I fall into a shalom like state for two days of relaxing rain and still I feel nothing. On the third day, I awake to the recovered vengeance of the Fijian sun beating me into consciousness and everything feels brand new among the quenched vegetation. My toes scraping the sand from where they hang out of the hammock, the sound of the calm turquoise waters lapping up in front of me and the gentle caress of the early sun against my face as I sip strong Fijian coffee. So still. So raw. And I feel every bit of it all at once.

Three more days.

The beach is nearly empty and for this remainder, the world is mine. Kayaks lined the bank to my right – orange, blue, yellow, and green – begging with puppy dog eyes to be taken for a ride and I must indulge them. A turquoise vessel to glide across the turquoise sea, I drag it out into the warm shallow waters. A hefty stretch of disabled coral lies between me and where the waves break, far out in the distance, and I glide along the translucent blue above them as if floating on air. Far from the shore, yet still short of the surf, I lay my paddle next to me as I stretch out on my back. One foot dangling overboard and my eyes closed, singing to myself, I let my kayak drift wherever the current pleases and not caring in the slightest where that may be.

“Do you want to join us for Kava tonight?” The voice shatters my daydream and squinting up into afternoon sun, I see a local Fijian standing over me in the water. I shift myself upwards and crane over my shoulder to find the beach a few feet away from me. I hadn’t realized I’d drifted back to shore.

“You’ve had Kava before, yes?” His pacific island accent dances across the shallow waves and the sun glistens off his dark skin like the sea. I nod and smile, yes … yes I have and yes I will join.

Sat around the large wooden bowl that night, I watch Lemi strain the dried root with water, squeezing and pressing it inside a hemp looking bag, turning the liquid into muddy rainwater. Brushing the thick dread locks from his face, Lemi takes the small cup, scoops it full of the murky root juice, and hands it to me first. “Drink all at once,” he instructs and I down the bitter refreshment in one go as I had learned to do previously, and then pass it along to the next in the circle. It tastes horrible as it always does, but for some reason I still can’t get enough of it. The ritual continues for hours into the night, the seven of us in a kava merry-go-round. Barriers fall, songs are initiated and tales of Fiji’s dark cannibal past begin.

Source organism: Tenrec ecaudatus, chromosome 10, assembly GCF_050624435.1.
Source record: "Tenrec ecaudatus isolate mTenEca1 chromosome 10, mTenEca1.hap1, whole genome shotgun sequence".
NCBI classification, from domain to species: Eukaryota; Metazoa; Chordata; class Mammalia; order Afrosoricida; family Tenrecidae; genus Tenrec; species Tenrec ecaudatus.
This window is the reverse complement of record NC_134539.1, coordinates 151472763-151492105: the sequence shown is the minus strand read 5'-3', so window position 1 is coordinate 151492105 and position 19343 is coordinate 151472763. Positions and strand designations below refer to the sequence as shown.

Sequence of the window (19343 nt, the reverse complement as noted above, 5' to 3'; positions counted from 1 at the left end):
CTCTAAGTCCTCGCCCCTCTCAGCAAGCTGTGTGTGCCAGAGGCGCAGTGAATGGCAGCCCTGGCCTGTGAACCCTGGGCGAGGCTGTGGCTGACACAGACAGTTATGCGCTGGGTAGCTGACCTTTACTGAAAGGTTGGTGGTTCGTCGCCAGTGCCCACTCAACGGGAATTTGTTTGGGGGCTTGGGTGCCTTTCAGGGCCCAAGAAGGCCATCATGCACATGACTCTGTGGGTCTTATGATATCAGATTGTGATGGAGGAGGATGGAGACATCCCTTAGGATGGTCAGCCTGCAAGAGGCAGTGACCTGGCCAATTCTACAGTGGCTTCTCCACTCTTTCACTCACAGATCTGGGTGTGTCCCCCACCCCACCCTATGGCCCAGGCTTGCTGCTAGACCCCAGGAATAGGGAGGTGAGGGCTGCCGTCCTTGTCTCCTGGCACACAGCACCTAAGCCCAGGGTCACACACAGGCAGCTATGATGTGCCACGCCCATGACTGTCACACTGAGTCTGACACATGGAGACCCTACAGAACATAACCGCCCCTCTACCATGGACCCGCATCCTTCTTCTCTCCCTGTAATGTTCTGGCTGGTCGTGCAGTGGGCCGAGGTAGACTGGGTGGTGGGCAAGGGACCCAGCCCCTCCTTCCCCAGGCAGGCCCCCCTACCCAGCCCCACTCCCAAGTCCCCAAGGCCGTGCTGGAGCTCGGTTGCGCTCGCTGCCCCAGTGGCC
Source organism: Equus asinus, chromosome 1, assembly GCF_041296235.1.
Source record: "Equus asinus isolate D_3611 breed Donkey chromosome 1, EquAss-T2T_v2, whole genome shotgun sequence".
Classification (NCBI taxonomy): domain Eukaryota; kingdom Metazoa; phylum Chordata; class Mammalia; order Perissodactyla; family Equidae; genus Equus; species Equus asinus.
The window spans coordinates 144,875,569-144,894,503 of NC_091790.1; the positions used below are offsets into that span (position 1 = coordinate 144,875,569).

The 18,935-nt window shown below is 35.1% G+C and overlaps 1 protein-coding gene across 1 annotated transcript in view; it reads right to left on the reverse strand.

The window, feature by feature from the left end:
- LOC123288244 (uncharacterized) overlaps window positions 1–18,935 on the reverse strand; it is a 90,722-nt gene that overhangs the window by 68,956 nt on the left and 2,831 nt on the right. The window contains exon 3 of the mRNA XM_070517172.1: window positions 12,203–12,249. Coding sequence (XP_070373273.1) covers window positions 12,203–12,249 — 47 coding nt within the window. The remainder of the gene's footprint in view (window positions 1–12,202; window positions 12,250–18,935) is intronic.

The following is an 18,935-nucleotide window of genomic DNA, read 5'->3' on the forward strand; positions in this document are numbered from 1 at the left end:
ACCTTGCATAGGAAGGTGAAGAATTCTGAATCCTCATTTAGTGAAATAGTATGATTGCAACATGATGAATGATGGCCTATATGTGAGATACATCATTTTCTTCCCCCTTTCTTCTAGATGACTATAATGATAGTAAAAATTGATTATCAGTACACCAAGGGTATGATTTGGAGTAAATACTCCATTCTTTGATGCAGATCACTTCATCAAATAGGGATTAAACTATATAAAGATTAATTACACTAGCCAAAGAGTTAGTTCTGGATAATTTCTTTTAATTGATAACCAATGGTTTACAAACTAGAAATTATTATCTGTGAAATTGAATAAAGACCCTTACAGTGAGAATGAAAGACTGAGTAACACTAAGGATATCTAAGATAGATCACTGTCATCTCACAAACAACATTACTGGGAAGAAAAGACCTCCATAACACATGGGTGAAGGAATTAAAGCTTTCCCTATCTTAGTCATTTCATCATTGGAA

A crumpled idea of a man with a smile larger than his face hushes the guitars and voices. In a husky whisper, he begins an ancient tale of a human hunt and bloodthirsty tribe. His English is limited but his voice coats the group in melted chocolate, deep and enchanting, before breaking into gruff reverberated tones. Glistening white teeth in the darkness – the only sign that the sound is coming from a man before us. The circle falls into a lulling silence as we hang onto the ancient Fijian’s every word. He halts abruptly mid sentence and removes himself from the circle. Still, no one utters a breath in his absence.

Returning with ancient wood carved, hunting weapons, the storyteller boasts them above the crowd, rekindling his story of the tribes long ago that used them in their dangerous games. Grabbing a local boy by the back of the neck, the group shrieks as he brings down the wooden sickle in a mock beheading. I stare wide-eyed amidst the other’s laughter as the man demonstrates how another weapon was used to crush bones. The group begins to poke at me, laughing and teasing in their island charm. And I’m sat in front of the men, laughing nervously in reciprocation while simultaneously wondering if they will in fact eat me.

 

{... Continued in subsequent blog post : "One Last Day"}

FijiKristen ThomasFiji